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BMW K1100LT
A couple of years ago, two fellows named Nick Rovello and Anthony LoGalbo joined forces to summon HellGate Moto in Queens, New York City.

BMW K1100LT Embraces the Cafe Racer Spirit, Becomes a Fierce One-Off Warrior

BMW K1100LTBMW K1100LTBMW K1100LTBMW K1100LTBMW K1100LTBMW K1100LTBMW K1100LT
If custom BMWs happen to be your thing, you’ll be pleased to learn that fiddling with Bavaria’s two-wheeled brutes is this workshop’s main area of expertise. As you browse through the photos on their Instagram profile, you will come across a drool-worthy K1100LT with cafe racer DNA. In fact, let’s see what we’re dealing with here, shall we?

Before it got subjected to HellGate’s surgical interventions, the bike we’re featuring today was an ordinary 1995 variant from Motorrad’s touring lineup. This German predator is powered by a liquid-cooled DOHC inline-four behemoth that packs a colossal displacement of 1,092cc and sixteen valves.

When the tachometer hits 7,500 spins, the engine is perfectly capable of supplying 100 feral ponies to a five-speed transmission, which feeds the oomph to the rear wheel via a shaft final drive. On the other hand, a peak torque output figure of no less than 79 pound-feet (107 Nm) will be produced at about 5,500 rpm. This whole shebang translates to a respectable top speed of 130 mph (210 kph) and a 0-62 mph (0-100 kph) acceleration time of 4.3 seconds.

BMW K1100LT
In our day and age, these figures aren’t exactly as impressive as they used to be during the ‘90s, but this Beemer is far from sluggish. Nonetheless, the laborious task of transforming BMW’s beefy ‘95 MY tourer into an agile cafe racer is still no walk in the park! Without further ado, we’ll go right ahead and examine how NYC’s HellGate managed to achieve this remarkable feat.

After discarding the bike’s factory bodywork, the duo enlisted the help of Brooklyn’s Tim Harney Motorcycles to have its subframe replaced with a one-off alternative, which tightens K1100LT’s proportions. The entire framework was then cleaned up and enveloped in a stealthy coat of gloss black paint.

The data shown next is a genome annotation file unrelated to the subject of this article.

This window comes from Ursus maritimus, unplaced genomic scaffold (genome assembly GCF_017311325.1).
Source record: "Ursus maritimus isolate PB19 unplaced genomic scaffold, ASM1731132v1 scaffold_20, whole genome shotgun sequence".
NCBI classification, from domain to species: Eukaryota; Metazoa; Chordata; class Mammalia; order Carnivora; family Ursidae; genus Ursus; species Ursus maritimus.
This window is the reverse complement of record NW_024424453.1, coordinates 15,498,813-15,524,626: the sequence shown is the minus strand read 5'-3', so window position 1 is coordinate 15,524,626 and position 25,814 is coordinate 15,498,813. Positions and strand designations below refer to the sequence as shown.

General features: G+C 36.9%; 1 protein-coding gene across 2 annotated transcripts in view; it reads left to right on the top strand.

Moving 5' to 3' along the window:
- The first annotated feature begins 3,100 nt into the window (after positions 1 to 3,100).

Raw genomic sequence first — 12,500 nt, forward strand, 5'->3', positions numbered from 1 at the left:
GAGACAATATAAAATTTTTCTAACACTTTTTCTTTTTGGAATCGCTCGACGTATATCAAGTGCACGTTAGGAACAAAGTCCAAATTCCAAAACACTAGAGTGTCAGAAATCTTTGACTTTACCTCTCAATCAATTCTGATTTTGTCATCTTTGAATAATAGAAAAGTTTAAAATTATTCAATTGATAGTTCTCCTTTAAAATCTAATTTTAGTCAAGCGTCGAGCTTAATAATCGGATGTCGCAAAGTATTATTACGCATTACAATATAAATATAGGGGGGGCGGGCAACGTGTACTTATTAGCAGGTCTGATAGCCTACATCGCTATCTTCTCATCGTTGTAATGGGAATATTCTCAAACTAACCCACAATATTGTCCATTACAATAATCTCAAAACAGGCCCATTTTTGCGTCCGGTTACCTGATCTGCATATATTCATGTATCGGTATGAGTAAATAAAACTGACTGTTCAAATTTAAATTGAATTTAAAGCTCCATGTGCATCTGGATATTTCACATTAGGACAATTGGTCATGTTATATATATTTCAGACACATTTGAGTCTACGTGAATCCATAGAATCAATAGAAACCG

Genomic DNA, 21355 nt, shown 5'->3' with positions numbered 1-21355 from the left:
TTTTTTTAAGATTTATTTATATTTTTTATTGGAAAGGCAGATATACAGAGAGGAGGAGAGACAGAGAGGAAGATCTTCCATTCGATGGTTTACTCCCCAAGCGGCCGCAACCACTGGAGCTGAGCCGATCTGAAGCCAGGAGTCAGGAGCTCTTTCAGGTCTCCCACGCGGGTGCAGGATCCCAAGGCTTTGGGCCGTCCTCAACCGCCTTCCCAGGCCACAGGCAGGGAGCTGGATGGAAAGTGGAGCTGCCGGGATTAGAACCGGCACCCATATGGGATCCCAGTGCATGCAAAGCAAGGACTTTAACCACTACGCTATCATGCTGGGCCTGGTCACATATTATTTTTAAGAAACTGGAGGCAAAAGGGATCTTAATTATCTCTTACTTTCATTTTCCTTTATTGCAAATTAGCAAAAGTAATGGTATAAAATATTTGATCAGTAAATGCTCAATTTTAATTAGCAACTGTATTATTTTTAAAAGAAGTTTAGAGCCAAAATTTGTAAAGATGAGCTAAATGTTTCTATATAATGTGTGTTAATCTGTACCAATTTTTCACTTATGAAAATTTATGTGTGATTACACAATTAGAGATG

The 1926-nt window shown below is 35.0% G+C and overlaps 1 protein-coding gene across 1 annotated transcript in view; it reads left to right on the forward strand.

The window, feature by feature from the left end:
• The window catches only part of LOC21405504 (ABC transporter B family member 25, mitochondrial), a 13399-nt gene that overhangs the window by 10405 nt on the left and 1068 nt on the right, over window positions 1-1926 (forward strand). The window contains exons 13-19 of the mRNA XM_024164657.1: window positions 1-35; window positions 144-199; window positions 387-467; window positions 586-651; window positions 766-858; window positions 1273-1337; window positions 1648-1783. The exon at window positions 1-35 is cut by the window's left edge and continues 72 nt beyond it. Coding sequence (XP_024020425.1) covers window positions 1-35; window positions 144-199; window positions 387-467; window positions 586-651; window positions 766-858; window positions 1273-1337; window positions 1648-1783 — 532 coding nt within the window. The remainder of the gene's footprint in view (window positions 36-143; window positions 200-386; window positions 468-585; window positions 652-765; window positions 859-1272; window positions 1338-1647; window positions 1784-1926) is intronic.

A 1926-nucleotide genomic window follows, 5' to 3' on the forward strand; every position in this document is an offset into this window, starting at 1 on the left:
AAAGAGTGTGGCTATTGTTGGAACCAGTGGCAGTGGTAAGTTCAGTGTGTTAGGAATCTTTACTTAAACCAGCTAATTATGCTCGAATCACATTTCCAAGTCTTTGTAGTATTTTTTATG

Next, the Queens-based moto specialists turned their attention to the creature’s powertrain. As such, they disposed of the standard gearbox to make way for a higher-spec item, while the final drive was refurbished to ensure smooth performance. A set of top-shelf billet aluminum velocity stacks can be seen where you’d normally find the airbox, joined by a unique exhaust system and a stainless-steel aftermarket muffler on the other end of the combustion cycle.

BMW K1100LT
Handling improvements are accomplished thanks to rebuilt forks and a premium piggyback shock absorber from Ohlins’ catalog, as well as new brake pads and drilled rotors. The beast rides on a pair of 17-inch forged wheels that hail from a K1100RS, both of which received grippy tires from Bridgestone.

Although the original gas tank has been retained, the same can’t be said about the remainder of K1100LT’s chunky outfit. At the rear, we spot a Twisted Brothers fiberglass tail section sitting atop the custom subframe, while the front tire is flanked by a minute fender. In terms of accessories, this bad boy comes equipped with a 7-inch Motodemic headlight unit, Vortex clip-on handlebars and an LED rear lighting strip.

The clip-ons wear Motogadget mo-View mirrors and bar-end turn signals from Rizoma. To bring about a tougher riding stance, they are appropriately complemented by rear-mounted foot pegs on the opposite end. Lastly, the tail and fuel chamber were honored with a Tungsten Silver Metallic finish from Aston Martin’s color palette.

 
 
 
 
 

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